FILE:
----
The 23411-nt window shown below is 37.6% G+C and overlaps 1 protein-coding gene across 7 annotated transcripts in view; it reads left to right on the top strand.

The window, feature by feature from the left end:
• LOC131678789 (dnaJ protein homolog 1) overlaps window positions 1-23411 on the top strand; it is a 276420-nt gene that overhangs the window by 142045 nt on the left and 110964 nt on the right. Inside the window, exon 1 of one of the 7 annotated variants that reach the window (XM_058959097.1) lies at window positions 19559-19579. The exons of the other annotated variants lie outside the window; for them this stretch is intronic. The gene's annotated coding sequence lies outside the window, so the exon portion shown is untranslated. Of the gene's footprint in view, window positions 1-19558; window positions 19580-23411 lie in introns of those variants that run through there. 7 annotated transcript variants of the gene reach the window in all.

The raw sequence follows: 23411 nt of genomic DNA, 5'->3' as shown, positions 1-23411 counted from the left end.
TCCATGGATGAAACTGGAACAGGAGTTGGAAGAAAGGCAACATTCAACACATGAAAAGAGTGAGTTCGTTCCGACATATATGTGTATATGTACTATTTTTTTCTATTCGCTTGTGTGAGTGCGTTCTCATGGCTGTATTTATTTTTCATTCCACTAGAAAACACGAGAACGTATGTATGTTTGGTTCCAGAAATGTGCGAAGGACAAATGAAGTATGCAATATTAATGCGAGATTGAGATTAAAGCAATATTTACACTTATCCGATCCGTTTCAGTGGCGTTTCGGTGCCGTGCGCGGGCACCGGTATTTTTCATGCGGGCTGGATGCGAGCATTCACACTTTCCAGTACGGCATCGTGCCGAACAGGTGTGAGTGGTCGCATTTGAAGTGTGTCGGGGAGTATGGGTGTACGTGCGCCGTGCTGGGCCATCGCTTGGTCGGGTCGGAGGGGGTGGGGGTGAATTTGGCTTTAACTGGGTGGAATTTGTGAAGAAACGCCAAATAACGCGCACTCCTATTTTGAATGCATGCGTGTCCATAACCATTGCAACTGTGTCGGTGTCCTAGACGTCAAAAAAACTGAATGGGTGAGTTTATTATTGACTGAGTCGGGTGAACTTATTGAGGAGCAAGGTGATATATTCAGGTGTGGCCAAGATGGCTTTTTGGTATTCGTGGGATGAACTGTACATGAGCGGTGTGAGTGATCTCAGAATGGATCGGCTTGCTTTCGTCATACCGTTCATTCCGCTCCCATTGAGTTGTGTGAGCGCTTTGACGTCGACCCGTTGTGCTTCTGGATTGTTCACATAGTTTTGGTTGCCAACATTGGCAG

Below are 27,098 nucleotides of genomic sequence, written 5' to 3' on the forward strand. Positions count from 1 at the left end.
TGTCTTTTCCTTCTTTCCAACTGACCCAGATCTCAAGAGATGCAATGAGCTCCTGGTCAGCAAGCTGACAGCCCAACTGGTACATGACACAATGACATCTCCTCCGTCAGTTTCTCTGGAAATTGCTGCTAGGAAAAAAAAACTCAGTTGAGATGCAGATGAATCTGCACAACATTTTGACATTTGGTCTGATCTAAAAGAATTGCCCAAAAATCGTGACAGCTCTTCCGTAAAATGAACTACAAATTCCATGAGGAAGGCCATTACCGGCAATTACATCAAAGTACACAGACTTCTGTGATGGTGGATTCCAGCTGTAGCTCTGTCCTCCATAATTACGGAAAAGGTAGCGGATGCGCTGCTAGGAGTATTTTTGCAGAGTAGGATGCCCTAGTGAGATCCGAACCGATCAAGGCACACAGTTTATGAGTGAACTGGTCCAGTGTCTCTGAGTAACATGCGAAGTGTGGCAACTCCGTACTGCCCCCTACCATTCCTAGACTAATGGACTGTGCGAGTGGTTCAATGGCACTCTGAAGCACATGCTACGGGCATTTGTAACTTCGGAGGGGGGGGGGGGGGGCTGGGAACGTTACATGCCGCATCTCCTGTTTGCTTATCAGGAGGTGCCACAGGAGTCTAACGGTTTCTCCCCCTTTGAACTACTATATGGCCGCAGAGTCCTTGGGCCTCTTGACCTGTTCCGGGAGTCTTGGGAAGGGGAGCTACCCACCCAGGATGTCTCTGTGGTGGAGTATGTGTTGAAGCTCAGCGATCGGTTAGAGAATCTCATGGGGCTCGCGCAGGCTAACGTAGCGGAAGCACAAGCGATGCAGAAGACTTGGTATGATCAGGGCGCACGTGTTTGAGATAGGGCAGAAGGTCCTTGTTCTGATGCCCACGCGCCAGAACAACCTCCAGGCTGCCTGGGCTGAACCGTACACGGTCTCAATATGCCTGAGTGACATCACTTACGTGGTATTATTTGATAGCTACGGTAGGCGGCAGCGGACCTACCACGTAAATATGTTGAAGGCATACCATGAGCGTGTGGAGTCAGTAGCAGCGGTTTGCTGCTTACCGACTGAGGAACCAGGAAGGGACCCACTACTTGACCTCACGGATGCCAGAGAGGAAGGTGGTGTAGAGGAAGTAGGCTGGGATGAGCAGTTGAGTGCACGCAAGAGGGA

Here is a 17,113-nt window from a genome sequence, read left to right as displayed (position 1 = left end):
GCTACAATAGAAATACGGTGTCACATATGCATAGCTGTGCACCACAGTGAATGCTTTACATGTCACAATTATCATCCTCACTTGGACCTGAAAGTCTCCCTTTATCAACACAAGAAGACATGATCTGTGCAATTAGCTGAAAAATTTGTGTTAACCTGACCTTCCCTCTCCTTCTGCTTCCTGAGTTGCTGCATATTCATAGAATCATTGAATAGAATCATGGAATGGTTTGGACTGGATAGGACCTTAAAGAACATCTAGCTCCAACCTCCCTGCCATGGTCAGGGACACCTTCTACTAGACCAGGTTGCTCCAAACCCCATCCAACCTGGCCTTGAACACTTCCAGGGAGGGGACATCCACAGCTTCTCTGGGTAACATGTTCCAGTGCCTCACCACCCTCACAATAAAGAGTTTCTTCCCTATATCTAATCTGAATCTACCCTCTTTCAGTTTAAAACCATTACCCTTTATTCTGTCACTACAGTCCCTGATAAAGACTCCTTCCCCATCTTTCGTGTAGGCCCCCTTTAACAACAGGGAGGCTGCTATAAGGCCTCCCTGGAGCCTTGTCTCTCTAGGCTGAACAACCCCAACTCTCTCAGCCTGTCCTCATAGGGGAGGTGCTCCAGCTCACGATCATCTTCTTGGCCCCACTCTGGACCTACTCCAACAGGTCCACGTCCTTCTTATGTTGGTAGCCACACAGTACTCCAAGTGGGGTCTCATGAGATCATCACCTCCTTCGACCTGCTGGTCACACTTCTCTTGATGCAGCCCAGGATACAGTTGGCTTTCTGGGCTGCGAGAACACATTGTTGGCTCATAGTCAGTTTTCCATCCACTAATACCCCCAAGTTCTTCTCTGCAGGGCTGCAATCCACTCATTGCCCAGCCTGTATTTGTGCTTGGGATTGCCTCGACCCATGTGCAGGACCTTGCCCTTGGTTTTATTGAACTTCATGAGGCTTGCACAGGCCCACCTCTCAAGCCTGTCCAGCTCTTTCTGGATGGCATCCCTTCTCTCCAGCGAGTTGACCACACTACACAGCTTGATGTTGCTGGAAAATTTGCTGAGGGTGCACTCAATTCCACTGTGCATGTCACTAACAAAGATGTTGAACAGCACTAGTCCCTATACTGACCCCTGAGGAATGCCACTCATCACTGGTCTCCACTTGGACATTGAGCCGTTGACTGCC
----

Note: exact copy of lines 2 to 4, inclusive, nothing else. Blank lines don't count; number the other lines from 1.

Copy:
The window, feature by feature from the left end:
• LOC131678789 (dnaJ protein homolog 1) overlaps window positions 1-23411 on the top strand; it is a 276420-nt gene that overhangs the window by 142045 nt on the left and 110964 nt on the right. Inside the window, exon 1 of one of the 7 annotated variants that reach the window (XM_058959097.1) lies at window positions 19559-19579. The exons of the other annotated variants lie outside the window; for them this stretch is intronic. The gene's annotated coding sequence lies outside the window, so the exon portion shown is untranslated. Of the gene's footprint in view, window positions 1-19558; window positions 19580-23411 lie in introns of those variants that run through there. 7 annotated transcript variants of the gene reach the window in all.

The raw sequence follows: 23411 nt of genomic DNA, 5'->3' as shown, positions 1-23411 counted from the left end.